Mountain Crossings Hostel to Blue Mountain Shelter – 18.8 miles
I did not have as sound of a sleep as I was hoping for, since I was in a nice bunk, but it was good enough. I think I was worried about missing my 6 AM alarm for an early start. I heard the wind howling all night and it’s still blowing hard when I wake. Last night, Lindsay had informed me of a wind advisory. I am the first one up in the bunk room and as I am packing up, another guy wakes. He checks the weather; it’s 37 degrees and feels like 13 with the wind chill. Because of wind chill, I wait until about 7:20 AM and daylight. I meet Aloha Nice Shirt and his son, from Ohio, in the restroom before I leave. He’s maybe in his mid-60’s and is slack packing today. They leave about 20 minutes before me and plan to hike fast, so they don’t expect to see me again.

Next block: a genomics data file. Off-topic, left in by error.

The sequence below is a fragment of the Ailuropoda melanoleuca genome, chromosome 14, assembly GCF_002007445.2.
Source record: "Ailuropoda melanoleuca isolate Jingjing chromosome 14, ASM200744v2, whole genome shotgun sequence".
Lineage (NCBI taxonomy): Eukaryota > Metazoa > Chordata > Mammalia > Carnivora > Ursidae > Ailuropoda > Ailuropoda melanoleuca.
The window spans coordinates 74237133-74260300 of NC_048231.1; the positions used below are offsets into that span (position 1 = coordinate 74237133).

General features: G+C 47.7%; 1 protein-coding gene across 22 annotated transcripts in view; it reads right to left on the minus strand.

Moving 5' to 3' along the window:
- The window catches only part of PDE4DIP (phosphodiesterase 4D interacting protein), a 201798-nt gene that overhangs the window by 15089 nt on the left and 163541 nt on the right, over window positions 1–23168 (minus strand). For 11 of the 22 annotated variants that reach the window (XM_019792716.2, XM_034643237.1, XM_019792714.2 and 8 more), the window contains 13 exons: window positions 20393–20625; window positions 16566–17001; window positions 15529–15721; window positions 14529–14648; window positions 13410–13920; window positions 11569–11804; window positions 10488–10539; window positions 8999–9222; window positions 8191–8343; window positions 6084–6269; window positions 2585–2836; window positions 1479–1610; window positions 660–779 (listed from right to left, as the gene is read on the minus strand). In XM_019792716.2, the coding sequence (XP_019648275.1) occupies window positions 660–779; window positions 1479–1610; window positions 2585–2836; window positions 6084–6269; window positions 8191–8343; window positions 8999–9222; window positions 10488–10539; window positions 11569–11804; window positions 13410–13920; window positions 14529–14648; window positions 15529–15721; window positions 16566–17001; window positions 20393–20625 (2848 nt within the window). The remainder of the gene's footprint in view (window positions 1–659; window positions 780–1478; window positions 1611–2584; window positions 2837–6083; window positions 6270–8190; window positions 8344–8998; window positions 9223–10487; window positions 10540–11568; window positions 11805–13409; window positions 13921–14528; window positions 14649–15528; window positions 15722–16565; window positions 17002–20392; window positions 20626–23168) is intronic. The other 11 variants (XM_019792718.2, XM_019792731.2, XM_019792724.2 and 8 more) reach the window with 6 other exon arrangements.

I don’t think the temperature warmed up much. It is a difficult climb out of the hostel, more so with wind, cold temperature, and snow/ice covered ground, than the grade. It is awesome hiking with the trees and trail covered in ice. The trail is crunching beneath my feet. The weather conditions are seriously, dangerously cold and windy for tenting, reminding me again how thankful I am to have been in the hostel last night. My pack is heavy today with a five-day mail drop I received at the hostel.
I eventually catch up to Aloha Nice Shirt in the afternoon on a long gradual climb. We hike together for a bit. They figure I have some ultramarathons under my belt judging from my pace. They are working to keep up with me and they have no packs! It turns out the former Marine son has also ran the JFK 50.
After getting ahead of them, I find a SPOT tracker, like mine. I carry it to the next shelter. I am feeling good until about two miles from the shelter. I am really dragging into camp. My hips are sore. I arrive about 3 PM, take a spot in the shelter, start cooking, and then have a seat around the campfire with other hikers. I ask if anyone lost a SPOT and it belongs to a girl in a group of four. She was really happy to have it back.
On this hike, I’ve noticed that most hikers are typically in their bags by 8 PM. I’m no different.